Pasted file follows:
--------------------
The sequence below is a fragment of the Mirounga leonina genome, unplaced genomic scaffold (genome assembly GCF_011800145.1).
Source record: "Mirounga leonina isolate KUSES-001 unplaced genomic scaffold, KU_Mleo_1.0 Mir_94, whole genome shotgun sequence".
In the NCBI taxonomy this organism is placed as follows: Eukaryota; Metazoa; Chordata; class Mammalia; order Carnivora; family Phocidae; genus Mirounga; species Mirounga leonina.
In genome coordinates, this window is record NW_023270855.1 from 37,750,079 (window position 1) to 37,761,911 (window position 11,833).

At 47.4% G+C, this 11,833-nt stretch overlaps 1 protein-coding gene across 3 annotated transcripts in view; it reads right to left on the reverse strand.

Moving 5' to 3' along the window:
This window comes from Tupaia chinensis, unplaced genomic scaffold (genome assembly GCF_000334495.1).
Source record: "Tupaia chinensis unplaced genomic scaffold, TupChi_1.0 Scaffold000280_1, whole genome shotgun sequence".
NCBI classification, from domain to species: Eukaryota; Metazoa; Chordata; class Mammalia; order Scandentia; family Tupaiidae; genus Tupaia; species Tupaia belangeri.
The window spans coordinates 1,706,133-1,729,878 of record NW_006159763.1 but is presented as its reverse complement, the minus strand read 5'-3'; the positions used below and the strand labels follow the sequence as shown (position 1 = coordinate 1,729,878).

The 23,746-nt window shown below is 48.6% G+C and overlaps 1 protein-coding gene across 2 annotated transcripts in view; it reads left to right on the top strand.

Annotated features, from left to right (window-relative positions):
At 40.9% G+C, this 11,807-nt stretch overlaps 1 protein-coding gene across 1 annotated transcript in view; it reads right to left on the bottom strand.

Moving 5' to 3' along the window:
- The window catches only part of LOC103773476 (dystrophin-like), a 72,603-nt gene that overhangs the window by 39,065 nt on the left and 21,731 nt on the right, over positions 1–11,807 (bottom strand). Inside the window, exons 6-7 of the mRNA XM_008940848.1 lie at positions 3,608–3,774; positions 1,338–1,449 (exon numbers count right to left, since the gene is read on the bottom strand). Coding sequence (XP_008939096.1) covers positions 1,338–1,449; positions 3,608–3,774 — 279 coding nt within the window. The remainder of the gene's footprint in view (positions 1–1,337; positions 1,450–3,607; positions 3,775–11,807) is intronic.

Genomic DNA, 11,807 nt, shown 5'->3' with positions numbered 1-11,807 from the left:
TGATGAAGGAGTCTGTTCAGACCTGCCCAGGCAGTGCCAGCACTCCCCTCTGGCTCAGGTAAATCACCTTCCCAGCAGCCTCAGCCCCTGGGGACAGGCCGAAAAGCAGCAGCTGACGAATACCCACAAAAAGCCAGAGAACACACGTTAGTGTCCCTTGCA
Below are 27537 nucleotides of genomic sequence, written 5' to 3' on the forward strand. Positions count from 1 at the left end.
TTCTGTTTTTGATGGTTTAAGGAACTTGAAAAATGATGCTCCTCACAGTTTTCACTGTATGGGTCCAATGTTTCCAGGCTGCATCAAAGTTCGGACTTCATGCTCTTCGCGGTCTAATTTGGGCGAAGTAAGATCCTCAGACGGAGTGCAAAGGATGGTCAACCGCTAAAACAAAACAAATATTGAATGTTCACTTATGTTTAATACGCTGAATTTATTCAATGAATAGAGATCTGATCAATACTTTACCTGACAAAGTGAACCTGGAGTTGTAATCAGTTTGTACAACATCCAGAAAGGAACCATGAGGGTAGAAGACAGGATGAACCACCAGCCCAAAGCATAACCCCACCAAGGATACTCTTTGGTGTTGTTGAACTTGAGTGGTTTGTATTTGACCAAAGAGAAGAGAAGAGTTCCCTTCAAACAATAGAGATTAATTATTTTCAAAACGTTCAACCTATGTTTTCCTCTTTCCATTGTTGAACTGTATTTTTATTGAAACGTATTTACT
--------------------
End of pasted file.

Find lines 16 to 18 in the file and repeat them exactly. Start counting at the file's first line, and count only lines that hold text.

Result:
Genomic DNA, 11,807 nt, shown 5'->3' with positions numbered 1-11,807 from the left:
TGATGAAGGAGTCTGTTCAGACCTGCCCAGGCAGTGCCAGCACTCCCCTCTGGCTCAGGTAAATCACCTTCCCAGCAGCCTCAGCCCCTGGGGACAGGCCGAAAAGCAGCAGCTGACGAATACCCACAAAAAGCCAGAGAACACACGTTAGTGTCCCTTGCA
Below are 27537 nucleotides of genomic sequence, written 5' to 3' on the forward strand. Positions count from 1 at the left end.